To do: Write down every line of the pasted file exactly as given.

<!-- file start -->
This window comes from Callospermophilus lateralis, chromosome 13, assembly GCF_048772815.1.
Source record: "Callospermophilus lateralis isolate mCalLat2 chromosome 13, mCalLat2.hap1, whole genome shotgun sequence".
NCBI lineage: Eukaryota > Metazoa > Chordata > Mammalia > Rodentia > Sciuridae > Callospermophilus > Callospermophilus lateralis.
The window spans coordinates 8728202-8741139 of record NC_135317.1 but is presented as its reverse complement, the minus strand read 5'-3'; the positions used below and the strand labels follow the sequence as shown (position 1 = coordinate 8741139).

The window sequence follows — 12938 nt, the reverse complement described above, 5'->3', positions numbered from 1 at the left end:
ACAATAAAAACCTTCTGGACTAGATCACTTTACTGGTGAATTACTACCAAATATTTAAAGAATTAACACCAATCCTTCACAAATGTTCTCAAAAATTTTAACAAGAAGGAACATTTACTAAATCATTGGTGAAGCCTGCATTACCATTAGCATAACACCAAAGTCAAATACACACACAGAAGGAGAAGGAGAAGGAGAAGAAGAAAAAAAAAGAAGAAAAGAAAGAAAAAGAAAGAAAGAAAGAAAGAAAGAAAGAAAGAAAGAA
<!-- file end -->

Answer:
This window comes from Callospermophilus lateralis, chromosome 13, assembly GCF_048772815.1.
Source record: "Callospermophilus lateralis isolate mCalLat2 chromosome 13, mCalLat2.hap1, whole genome shotgun sequence".
NCBI lineage: Eukaryota > Metazoa > Chordata > Mammalia > Rodentia > Sciuridae > Callospermophilus > Callospermophilus lateralis.
The window spans coordinates 8728202-8741139 of record NC_135317.1 but is presented as its reverse complement, the minus strand read 5'-3'; the positions used below and the strand labels follow the sequence as shown (position 1 = coordinate 8741139).

The window sequence follows — 12938 nt, the reverse complement described above, 5'->3', positions numbered from 1 at the left end:
ACAATAAAAACCTTCTGGACTAGATCACTTTACTGGTGAATTACTACCAAATATTTAAAGAATTAACACCAATCCTTCACAAATGTTCTCAAAAATTTTAACAAGAAGGAACATTTACTAAATCATTGGTGAAGCCTGCATTACCATTAGCATAACACCAAAGTCAAATACACACACAGAAGGAGAAGGAGAAGGAGAAGAAGAAAAAAAAAGAAGAAAAGAAAGAAAAAGAAAGAAAGAAAGAAAGAAAGAAAGAAAGAAAGAA